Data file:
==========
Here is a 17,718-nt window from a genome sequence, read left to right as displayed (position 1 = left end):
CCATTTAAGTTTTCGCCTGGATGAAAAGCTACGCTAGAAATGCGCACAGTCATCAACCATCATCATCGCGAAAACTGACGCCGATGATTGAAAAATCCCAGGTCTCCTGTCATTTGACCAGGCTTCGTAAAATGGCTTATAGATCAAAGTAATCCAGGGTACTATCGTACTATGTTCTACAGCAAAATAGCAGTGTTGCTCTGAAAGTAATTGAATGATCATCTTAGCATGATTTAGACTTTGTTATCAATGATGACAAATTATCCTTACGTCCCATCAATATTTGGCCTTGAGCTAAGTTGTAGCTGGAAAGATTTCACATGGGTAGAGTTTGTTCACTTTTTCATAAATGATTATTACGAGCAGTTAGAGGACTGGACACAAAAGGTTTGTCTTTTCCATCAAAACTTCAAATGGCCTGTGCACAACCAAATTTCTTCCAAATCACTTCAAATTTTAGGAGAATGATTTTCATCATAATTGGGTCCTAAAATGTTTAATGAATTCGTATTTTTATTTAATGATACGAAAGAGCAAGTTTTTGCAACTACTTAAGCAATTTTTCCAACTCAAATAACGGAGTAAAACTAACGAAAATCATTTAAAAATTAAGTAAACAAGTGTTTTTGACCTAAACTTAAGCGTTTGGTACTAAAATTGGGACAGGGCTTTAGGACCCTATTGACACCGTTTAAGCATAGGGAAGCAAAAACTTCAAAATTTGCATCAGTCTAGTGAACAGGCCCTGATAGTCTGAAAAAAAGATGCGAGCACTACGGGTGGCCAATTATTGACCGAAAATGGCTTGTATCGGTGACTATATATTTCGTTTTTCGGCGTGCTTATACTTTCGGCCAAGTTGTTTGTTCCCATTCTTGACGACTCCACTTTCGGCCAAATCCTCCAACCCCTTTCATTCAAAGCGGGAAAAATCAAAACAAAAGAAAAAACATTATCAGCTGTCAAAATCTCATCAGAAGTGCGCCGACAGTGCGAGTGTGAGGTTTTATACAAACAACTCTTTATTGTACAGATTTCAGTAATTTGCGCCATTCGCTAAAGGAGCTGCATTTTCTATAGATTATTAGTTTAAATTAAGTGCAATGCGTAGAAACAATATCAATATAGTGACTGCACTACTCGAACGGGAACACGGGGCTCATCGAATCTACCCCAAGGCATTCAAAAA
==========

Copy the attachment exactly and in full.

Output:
Here is a 17,718-nt window from a genome sequence, read left to right as displayed (position 1 = left end):
CCATTTAAGTTTTCGCCTGGATGAAAAGCTACGCTAGAAATGCGCACAGTCATCAACCATCATCATCGCGAAAACTGACGCCGATGATTGAAAAATCCCAGGTCTCCTGTCATTTGACCAGGCTTCGTAAAATGGCTTATAGATCAAAGTAATCCAGGGTACTATCGTACTATGTTCTACAGCAAAATAGCAGTGTTGCTCTGAAAGTAATTGAATGATCATCTTAGCATGATTTAGACTTTGTTATCAATGATGACAAATTATCCTTACGTCCCATCAATATTTGGCCTTGAGCTAAGTTGTAGCTGGAAAGATTTCACATGGGTAGAGTTTGTTCACTTTTTCATAAATGATTATTACGAGCAGTTAGAGGACTGGACACAAAAGGTTTGTCTTTTCCATCAAAACTTCAAATGGCCTGTGCACAACCAAATTTCTTCCAAATCACTTCAAATTTTAGGAGAATGATTTTCATCATAATTGGGTCCTAAAATGTTTAATGAATTCGTATTTTTATTTAATGATACGAAAGAGCAAGTTTTTGCAACTACTTAAGCAATTTTTCCAACTCAAATAACGGAGTAAAACTAACGAAAATCATTTAAAAATTAAGTAAACAAGTGTTTTTGACCTAAACTTAAGCGTTTGGTACTAAAATTGGGACAGGGCTTTAGGACCCTATTGACACCGTTTAAGCATAGGGAAGCAAAAACTTCAAAATTTGCATCAGTCTAGTGAACAGGCCCTGATAGTCTGAAAAAAAGATGCGAGCACTACGGGTGGCCAATTATTGACCGAAAATGGCTTGTATCGGTGACTATATATTTCGTTTTTCGGCGTGCTTATACTTTCGGCCAAGTTGTTTGTTCCCATTCTTGACGACTCCACTTTCGGCCAAATCCTCCAACCCCTTTCATTCAAAGCGGGAAAAATCAAAACAAAAGAAAAAACATTATCAGCTGTCAAAATCTCATCAGAAGTGCGCCGACAGTGCGAGTGTGAGGTTTTATACAAACAACTCTTTATTGTACAGATTTCAGTAATTTGCGCCATTCGCTAAAGGAGCTGCATTTTCTATAGATTATTAGTTTAAATTAAGTGCAATGCGTAGAAACAATATCAATATAGTGACTGCACTACTCGAACGGGAACACGGGGCTCATCGAATCTACCCCAAGGCATTCAAAAA